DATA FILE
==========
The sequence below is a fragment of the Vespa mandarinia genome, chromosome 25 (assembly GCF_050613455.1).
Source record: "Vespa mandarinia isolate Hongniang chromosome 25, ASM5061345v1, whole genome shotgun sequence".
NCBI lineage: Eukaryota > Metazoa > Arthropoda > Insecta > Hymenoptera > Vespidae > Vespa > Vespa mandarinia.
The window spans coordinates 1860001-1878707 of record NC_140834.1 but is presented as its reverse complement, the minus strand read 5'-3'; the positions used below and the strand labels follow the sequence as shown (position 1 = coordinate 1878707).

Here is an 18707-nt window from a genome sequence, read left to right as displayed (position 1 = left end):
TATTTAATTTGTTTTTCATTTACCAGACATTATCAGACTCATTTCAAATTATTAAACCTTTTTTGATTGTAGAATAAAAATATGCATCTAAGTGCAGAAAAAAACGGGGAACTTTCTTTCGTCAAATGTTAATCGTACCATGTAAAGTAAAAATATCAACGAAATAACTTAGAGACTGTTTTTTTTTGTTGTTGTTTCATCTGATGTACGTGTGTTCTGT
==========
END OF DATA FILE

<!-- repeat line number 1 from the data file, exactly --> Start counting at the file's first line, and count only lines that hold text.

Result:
The sequence below is a fragment of the Vespa mandarinia genome, chromosome 25 (assembly GCF_050613455.1).